By Dr. Marie Gould Harper
Program Director, Management at American Public University
According to a survey of U.K. employees, the shift between loving and hating one’s job occurs around the age of 35. The U.K. Division of Robert Half, a human resources firm, conducted a survey of 2,000 British workers and found that:
- Older workers tend to feel more unhappy in their jobs than their younger colleagues.
- One in six British employees over the age of 35 said they were unhappy.
- Nearly a third of people over the age of 55 didn’t feel appreciated, and 16% said they did not have friends at work.
- One-fifth of the British workers felt employers did not value each age group equally.
What Were Some of the Workers’ Perceptions?
- As people go up the corporate ladder, salaries are higher and responsibilities are greater. There also tends to be a higher level of stress associated with positions as employees become more seasoned in their jobs. Some might fear that others are after their jobs and work with suspicion on a daily basis.
- Employers favor younger workers over the older workers. There are still situations when a hiring manager will perceive that younger workers will work longer hours because they might not have the same level of outside responsibilities as older workers. Also, younger workers may do the same job for a lower salary. In addition, a hiring manager may feel that a younger worker has more enthusiasm, shows initiative by seeking challenging tasks and is more “moldable.”
- It’s harder to balance work/life responsibilities as you get older and have more obligations (i.e. young children, children going off to college, eldercare issues).
However, what if these perceptions are simply a part of the way that life is supposed to be?
One of the classical theorists that I look to is Erik Erickson. Erickson is a well-known developmental psychologist and psychoanalyst famous for developing a psychosocial model called the Eight Stages of Life.
The eight stages cover the full range of life and span the entire life cycle of man. As a person goes through each stage, there is some type of conflict which needs to be resolved. If he or she resolves the conflict, he or she advances to the next stage. However, if the issues remain unresolved, that person is stuck in that stage.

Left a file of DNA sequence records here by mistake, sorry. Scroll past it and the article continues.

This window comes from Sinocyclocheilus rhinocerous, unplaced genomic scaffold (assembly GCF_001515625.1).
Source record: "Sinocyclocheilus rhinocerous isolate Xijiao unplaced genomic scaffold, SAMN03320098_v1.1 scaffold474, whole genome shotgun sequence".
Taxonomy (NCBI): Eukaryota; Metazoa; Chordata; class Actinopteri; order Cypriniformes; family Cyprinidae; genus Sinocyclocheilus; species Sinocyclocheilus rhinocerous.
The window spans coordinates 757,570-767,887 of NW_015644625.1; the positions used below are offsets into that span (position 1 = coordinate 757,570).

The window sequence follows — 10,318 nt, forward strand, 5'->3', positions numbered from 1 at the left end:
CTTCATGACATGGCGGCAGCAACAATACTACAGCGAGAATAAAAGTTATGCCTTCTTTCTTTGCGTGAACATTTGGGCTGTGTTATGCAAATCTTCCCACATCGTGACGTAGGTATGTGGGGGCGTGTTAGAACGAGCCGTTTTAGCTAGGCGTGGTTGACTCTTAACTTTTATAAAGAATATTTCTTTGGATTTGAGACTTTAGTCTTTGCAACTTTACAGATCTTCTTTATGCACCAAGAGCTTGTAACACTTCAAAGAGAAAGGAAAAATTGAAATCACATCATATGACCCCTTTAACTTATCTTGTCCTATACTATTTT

When you review the age ranges, a 35-year-old can be viewed as going through the sixth stage, which is “Intimacy versus Isolation.” However, the age range for this phase is 18 to 40 years, so you could argue that both younger workers and 35-year-olds are in this phase.
During this phase, we begin to share ourselves with others and explore relationships outside the family unit, looking for longer commitments. Individuals in this phase attempt to establish themselves at their jobs by networking with peers and coworkers. They seek the answer to the question “Where do I belong in this maze?” That maze is the world of work.
If individuals are successful during this stage, they achieve a level of intimacy in and acceptance of their surroundings, especially their work environment. Success equates to acceptance, which leads to happiness.
However, if individuals feel isolated and unaccepted, you might have some depressed and lonely employees. An example would be the employees who felt unappreciated or passed over for the younger worker.
In this case, you could have unhappy 35-year-olds feeling that they are past their prime and have missed the boat. Adding more salt to their wounds would be if the management team blatantly caters to and molds younger workers.
Where Do We Find the Love in Our Jobs?
If we want to experience corporate organizational justice, employers should consider creating an environment in which employees are encouraged to develop in teams. By working in teams, employees have the opportunity to learn from one another as well as provide the social acceptance to successfully pass through this stage.
Let’s give our employees the love they need so they can successfully pass to the next stage while loving their jobs. We don’t want anyone to be “stuck” in life.
About the Author
Dr. Marie Gould Harper is the Program Director of Management at American Public University. She holds an undergraduate degree in psychology from Wellesley College, a master’s degree in instructional systems from Pennsylvania State University and a doctorate in business from Capella University. She is a progressive coach, facilitator, writer, strategist and human resources/organizational development professional with more than 30 years of leadership, project management, and administrative experience. Dr. Gould Harper has worked in both corporate and academic environments.
Dr. Gould Harper is an innovative thinker and strong leader, manifesting people skills, a methodical approach to problems, organizational vision and ability to inspire followers. She is committed to continuous improvement in organizational effectiveness and human capital development, customer service and the development of future leaders.
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